On my recent road trip, I visited one of my local libraries and borrowed 5 books on tape. We listened to 3 of them. I’m a big fan of Craig Johnson, the author of a series of mysteries taking place in Wyoming, and a TV series on Netflix called Longmire. This book, A Serpent’s Tooth: A Longmire Mystery was really complex. Hard to explain, but it’s about graft and greed and oil. Worth reading, for sure. Also read Stone Kiss by Faye Kellerman, another complex mystery about Lt Decker, an LA cop who journeys to NYC to help out his family when a murder occurs. Lots of violence in this one.  Not particularly a fav book, I’d venture. Then read Leaving Time: A Novel by Jodi Picoult. I’ve read most of her books – always very riveting. In this book, you’ll learn a whole lot about elephants since the protagonist in it is a young girl whose mother disappeared when she was quite young. Her parents ran an elephant sanctuary in New Hampshire. In the ensuing years, Jenna has tried to find clues as to her mother’s whereabouts because she just cannot believe her mother would have up and abandoned her. There are a whole cast of characters (her mother, her father, employees at the sanctuary, a cop or two, and a psychic). All play fairly prominent roles. Fascinating book – I really liked it, almost as much for the education about the behavior of elephants as about the mystery. A great read.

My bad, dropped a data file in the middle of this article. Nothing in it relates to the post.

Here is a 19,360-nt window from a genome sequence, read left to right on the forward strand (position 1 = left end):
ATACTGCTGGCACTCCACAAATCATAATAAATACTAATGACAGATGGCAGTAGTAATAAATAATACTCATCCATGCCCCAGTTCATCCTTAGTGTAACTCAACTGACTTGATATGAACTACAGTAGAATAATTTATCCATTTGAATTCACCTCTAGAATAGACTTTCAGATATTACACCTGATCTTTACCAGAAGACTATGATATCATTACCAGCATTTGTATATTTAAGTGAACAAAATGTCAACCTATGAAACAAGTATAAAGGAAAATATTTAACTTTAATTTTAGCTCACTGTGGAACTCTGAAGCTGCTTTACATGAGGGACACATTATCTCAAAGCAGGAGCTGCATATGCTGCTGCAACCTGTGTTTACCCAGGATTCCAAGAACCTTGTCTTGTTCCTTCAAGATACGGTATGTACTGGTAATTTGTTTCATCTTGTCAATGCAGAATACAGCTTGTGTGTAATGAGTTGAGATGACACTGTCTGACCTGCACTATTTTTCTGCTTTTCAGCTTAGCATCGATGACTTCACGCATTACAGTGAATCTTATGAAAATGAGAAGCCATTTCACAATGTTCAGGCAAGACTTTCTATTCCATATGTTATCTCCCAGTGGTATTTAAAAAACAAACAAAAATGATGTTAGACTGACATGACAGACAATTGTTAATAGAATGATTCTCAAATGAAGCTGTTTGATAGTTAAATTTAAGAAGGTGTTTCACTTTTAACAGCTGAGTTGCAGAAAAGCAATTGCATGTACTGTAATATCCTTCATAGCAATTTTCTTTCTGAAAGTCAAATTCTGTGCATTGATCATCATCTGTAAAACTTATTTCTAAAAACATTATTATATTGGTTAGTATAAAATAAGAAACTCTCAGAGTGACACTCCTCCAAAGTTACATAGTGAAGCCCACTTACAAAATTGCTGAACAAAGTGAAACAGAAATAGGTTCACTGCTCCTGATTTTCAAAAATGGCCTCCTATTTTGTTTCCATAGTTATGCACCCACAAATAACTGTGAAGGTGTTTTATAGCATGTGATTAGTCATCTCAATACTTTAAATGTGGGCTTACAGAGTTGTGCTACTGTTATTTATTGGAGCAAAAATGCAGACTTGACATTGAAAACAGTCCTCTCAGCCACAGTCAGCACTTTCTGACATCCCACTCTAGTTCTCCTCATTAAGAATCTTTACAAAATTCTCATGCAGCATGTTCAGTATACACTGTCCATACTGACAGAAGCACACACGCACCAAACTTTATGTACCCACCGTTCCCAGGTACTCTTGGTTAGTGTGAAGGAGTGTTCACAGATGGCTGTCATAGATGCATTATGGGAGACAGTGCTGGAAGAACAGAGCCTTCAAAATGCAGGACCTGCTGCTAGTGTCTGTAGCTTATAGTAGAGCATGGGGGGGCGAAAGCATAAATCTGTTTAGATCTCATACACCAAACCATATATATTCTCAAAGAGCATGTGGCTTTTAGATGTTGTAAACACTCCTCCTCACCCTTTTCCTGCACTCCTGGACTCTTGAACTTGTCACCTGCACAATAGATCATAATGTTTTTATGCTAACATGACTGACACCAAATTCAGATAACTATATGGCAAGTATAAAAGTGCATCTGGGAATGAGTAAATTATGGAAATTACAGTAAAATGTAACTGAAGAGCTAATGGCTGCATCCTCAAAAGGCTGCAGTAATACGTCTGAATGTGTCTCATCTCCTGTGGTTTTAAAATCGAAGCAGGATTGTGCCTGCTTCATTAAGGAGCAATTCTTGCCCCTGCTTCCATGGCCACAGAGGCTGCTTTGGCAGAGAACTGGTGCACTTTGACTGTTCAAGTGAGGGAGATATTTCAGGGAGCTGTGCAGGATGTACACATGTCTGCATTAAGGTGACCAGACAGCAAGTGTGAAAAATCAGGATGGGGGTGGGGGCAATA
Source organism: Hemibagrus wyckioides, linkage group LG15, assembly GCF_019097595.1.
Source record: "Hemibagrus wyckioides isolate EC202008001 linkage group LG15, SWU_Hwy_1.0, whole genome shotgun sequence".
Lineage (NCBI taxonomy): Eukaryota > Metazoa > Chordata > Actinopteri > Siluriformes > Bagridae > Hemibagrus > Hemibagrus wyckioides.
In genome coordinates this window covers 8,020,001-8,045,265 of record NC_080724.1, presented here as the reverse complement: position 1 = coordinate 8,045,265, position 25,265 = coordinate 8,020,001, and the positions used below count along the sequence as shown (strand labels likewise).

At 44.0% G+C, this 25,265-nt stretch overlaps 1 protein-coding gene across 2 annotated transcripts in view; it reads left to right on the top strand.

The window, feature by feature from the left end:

Also on the trip, I read a book (on Kindle) for one of my book clubs, The Swans of Fifth Avenue: A Novel by Melanie Benjamin. It’s about the relationship between Truman Capote and his “swans,” a group of middle-aged high society ladies, and specifically Beth Paley. I don’t know whether to recommend this book or not. Truman Capote was not a nice man, although the whole novel (vs. non-fiction, which this is not) is conjured from speculation about the years Truman was kind of adopted by the group of women. He cared about all of them (most were married/divorced, and wealthy) but in the end he betrays them all by writing a novella about their secrets, their marriages, their affairs (theirs or their spouses, information they’d all shared with him, thinking he could be trusted with their innermost secrets). It was scandalous, and yes, all that part is true. I finished the book, but almost felt like I’d read a “dirty book.” There is no graphic detail in this book – it’s just what Capote did to destroy these women, supposedly his dear, darling “swans.” He was the villain in the book, and in his old age . . . well, I won’t spoil the story if you’re interested in reading it.